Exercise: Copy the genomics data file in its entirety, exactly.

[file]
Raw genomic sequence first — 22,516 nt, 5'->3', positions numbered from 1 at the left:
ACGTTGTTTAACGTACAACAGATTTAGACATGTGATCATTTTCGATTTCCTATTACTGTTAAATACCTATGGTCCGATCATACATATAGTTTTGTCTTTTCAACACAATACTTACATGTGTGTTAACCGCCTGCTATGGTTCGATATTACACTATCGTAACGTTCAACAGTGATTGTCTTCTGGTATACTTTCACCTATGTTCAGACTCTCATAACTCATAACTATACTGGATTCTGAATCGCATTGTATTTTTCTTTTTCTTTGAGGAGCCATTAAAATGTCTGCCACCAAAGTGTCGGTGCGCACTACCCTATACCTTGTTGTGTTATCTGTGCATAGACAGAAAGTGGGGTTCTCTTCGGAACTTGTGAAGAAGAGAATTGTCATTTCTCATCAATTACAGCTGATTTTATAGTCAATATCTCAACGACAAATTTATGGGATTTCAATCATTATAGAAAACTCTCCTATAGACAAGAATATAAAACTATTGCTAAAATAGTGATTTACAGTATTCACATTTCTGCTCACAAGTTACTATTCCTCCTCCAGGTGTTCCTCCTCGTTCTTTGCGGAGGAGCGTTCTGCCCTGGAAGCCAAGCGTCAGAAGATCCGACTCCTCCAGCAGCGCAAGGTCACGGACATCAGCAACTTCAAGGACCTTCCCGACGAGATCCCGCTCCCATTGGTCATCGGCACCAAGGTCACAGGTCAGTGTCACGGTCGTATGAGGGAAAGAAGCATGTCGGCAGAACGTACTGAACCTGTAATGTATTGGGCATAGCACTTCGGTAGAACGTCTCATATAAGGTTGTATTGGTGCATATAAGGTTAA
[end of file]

Raw genomic sequence first — 22,516 nt, 5'->3', positions numbered from 1 at the left:
ACGTTGTTTAACGTACAACAGATTTAGACATGTGATCATTTTCGATTTCCTATTACTGTTAAATACCTATGGTCCGATCATACATATAGTTTTGTCTTTTCAACACAATACTTACATGTGTGTTAACCGCCTGCTATGGTTCGATATTACACTATCGTAACGTTCAACAGTGATTGTCTTCTGGTATACTTTCACCTATGTTCAGACTCTCATAACTCATAACTATACTGGATTCTGAATCGCATTGTATTTTTCTTTTTCTTTGAGGAGCCATTAAAATGTCTGCCACCAAAGTGTCGGTGCGCACTACCCTATACCTTGTTGTGTTATCTGTGCATAGACAGAAAGTGGGGTTCTCTTCGGAACTTGTGAAGAAGAGAATTGTCATTTCTCATCAATTACAGCTGATTTTATAGTCAATATCTCAACGACAAATTTATGGGATTTCAATCATTATAGAAAACTCTCCTATAGACAAGAATATAAAACTATTGCTAAAATAGTGATTTACAGTATTCACATTTCTGCTCACAAGTTACTATTCCTCCTCCAGGTGTTCCTCCTCGTTCTTTGCGGAGGAGCGTTCTGCCCTGGAAGCCAAGCGTCAGAAGATCCGACTCCTCCAGCAGCGCAAGGTCACGGACATCAGCAACTTCAAGGACCTTCCCGACGAGATCCCGCTCCCATTGGTCATCGGCACCAAGGTCACAGGTCAGTGTCACGGTCGTATGAGGGAAAGAAGCATGTCGGCAGAACGTACTGAACCTGTAATGTATTGGGCATAGCACTTCGGTAGAACGTCTCATATAAGGTTGTATTGGTGCATATAAGGTTAA